Math can sometimes get a bad rap, but Mint Hill Middle School math teacher Victoria Rhodes wants students to know there’s nothing to fear.
The seventh-grade teacher has been teaching math for five years. Despite new faces each year, she finds there’s one thing that doesn’t change no matter the group …
“Each year I find that many of my students have anxieties when it comes to numbers,” Rhodes said.
However, she has found that when she approaches the beginning of the school year with a family-like atmosphere, it tends to ease the worries. So, she looks to gain the trust of her students early on, even when that means learning nearly 90 new names within a few days.
“When I teach, the students aren’t lined up in rows with me in front of the classroom. We’re usually in groups so we can sit and discuss math solutions together. I want it to be comfortable for them,” Rhodes said.
Although she wants to take the pressure off learning math, Rhodes knows that at the end of the year students must take End-of-Grade (EOG) assessments and her students need to be fully prepared. To get ready for test time, she does a lot of informal assessing. It is her solution to help students get over the hump that causes math phobias.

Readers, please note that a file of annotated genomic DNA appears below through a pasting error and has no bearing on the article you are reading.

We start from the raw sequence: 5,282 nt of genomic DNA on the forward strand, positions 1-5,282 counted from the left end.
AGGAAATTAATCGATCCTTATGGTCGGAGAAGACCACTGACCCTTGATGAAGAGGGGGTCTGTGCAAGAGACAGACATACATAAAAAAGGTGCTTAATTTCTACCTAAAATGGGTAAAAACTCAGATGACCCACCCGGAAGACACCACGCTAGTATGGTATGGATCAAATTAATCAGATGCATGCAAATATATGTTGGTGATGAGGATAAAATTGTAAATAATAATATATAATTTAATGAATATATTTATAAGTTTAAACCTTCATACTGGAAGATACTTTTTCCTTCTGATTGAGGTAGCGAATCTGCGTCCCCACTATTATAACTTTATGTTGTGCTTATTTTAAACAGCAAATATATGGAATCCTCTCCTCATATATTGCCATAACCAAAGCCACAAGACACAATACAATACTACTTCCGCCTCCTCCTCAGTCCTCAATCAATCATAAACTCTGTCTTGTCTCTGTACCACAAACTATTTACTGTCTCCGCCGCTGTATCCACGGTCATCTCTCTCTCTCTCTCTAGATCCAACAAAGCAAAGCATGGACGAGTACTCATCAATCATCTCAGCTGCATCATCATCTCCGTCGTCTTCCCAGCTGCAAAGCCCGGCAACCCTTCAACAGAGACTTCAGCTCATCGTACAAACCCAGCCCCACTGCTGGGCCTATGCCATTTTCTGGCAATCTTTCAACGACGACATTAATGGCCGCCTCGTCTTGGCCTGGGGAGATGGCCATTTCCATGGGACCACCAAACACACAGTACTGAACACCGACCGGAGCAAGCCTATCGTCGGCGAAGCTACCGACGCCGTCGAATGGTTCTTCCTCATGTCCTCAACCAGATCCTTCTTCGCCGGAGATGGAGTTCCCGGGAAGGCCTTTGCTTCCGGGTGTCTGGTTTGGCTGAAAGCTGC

“I’m not always calling on the student who has his hand up. I’m looking for that student who isn’t engaged and doesn’t want me to call on him,” said Rhodes. “That student is the student I’m going to guide to an answer. That is what builds the confidence in him to want to excel.”
“My students know that my assessments are hard, so when you do well in my class you are going to succeed on the EOGs.”
Brooke Canter is a rising sophomore at Independence High School; she had Rhodes as an honors math teacher when she was in the seventh grade. Several years later, she continues to visit Rhodes and helps her set up her classroom for the school year.
“I used to struggle in math, but Ms. Rhodes helped me grasp the concept of math. Now, it is one of my favorite subjects,” said Brooke.
Julia Margiotti, a rising freshman at Independence, said Rhodes shined a light on learning math. It was always one of her least favorite subjects, she said, but ever since Rhodes taught math in a “fun way” – it became one of her favorite classes.
“I always thought math was too hard and I was afraid to ask questions,” said Julia. “Ms. Rhodes won’t let you give up on yourself that easily. She is always pushing you to try harder.”
Perhaps for Rhodes, her knack for teaching was hereditary. Her maternal grandmother was a language arts teacher, her paternal grandmother was a math teacher, her sister was an elementary school teacher and her brother was a high school math teacher.
“I just love teaching,” she said. “I don’t want to leave the classroom.”